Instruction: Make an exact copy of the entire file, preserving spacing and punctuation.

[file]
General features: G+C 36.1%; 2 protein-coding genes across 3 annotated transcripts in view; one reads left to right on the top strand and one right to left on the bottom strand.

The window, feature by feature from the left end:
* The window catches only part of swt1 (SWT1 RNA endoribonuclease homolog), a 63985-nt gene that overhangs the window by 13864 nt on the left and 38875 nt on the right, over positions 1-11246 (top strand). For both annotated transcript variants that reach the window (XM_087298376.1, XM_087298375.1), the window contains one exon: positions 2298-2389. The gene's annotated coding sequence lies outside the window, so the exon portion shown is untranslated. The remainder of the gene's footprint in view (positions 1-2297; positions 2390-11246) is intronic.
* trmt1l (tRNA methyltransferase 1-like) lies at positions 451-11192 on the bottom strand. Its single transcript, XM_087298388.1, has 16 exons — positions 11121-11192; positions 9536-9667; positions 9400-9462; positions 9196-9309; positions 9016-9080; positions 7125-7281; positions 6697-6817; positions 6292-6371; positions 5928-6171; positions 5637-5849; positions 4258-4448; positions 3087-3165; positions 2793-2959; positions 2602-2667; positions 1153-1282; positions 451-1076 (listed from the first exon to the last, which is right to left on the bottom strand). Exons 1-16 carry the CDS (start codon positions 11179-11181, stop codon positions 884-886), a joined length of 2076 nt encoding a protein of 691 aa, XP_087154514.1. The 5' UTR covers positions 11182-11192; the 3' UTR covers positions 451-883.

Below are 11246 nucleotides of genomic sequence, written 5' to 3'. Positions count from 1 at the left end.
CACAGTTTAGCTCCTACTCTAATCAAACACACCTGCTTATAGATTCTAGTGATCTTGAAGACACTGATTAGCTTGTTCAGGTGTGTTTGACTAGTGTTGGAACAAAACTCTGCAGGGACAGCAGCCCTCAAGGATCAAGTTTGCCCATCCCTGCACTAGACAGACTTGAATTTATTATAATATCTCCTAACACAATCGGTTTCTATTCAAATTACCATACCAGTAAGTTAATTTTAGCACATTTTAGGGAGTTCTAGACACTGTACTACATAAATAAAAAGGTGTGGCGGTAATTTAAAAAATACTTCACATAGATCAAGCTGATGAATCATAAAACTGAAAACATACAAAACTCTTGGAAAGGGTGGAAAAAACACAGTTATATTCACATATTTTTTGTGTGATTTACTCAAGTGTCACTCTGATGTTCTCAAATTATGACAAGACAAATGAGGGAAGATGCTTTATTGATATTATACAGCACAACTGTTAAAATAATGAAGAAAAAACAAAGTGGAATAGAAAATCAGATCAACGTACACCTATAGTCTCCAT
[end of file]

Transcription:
General features: G+C 36.1%; 2 protein-coding genes across 3 annotated transcripts in view; one reads left to right on the top strand and one right to left on the bottom strand.

The window, feature by feature from the left end:
* The window catches only part of swt1 (SWT1 RNA endoribonuclease homolog), a 63985-nt gene that overhangs the window by 13864 nt on the left and 38875 nt on the right, over positions 1-11246 (top strand). For both annotated transcript variants that reach the window (XM_087298376.1, XM_087298375.1), the window contains one exon: positions 2298-2389. The gene's annotated coding sequence lies outside the window, so the exon portion shown is untranslated. The remainder of the gene's footprint in view (positions 1-2297; positions 2390-11246) is intronic.
* trmt1l (tRNA methyltransferase 1-like) lies at positions 451-11192 on the bottom strand. Its single transcript, XM_087298388.1, has 16 exons — positions 11121-11192; positions 9536-9667; positions 9400-9462; positions 9196-9309; positions 9016-9080; positions 7125-7281; positions 6697-6817; positions 6292-6371; positions 5928-6171; positions 5637-5849; positions 4258-4448; positions 3087-3165; positions 2793-2959; positions 2602-2667; positions 1153-1282; positions 451-1076 (listed from the first exon to the last, which is right to left on the bottom strand). Exons 1-16 carry the CDS (start codon positions 11179-11181, stop codon positions 884-886), a joined length of 2076 nt encoding a protein of 691 aa, XP_087154514.1. The 5' UTR covers positions 11182-11192; the 3' UTR covers positions 451-883.

Below are 11246 nucleotides of genomic sequence, written 5' to 3'. Positions count from 1 at the left end.
CACAGTTTAGCTCCTACTCTAATCAAACACACCTGCTTATAGATTCTAGTGATCTTGAAGACACTGATTAGCTTGTTCAGGTGTGTTTGACTAGTGTTGGAACAAAACTCTGCAGGGACAGCAGCCCTCAAGGATCAAGTTTGCCCATCCCTGCACTAGACAGACTTGAATTTATTATAATATCTCCTAACACAATCGGTTTCTATTCAAATTACCATACCAGTAAGTTAATTTTAGCACATTTTAGGGAGTTCTAGACACTGTACTACATAAATAAAAAGGTGTGGCGGTAATTTAAAAAATACTTCACATAGATCAAGCTGATGAATCATAAAACTGAAAACATACAAAACTCTTGGAAAGGGTGGAAAAAACACAGTTATATTCACATATTTTTTGTGTGATTTACTCAAGTGTCACTCTGATGTTCTCAAATTATGACAAGACAAATGAGGGAAGATGCTTTATTGATATTATACAGCACAACTGTTAAAATAATGAAGAAAAAACAAAGTGGAATAGAAAATCAGATCAACGTACACCTATAGTCTCCAT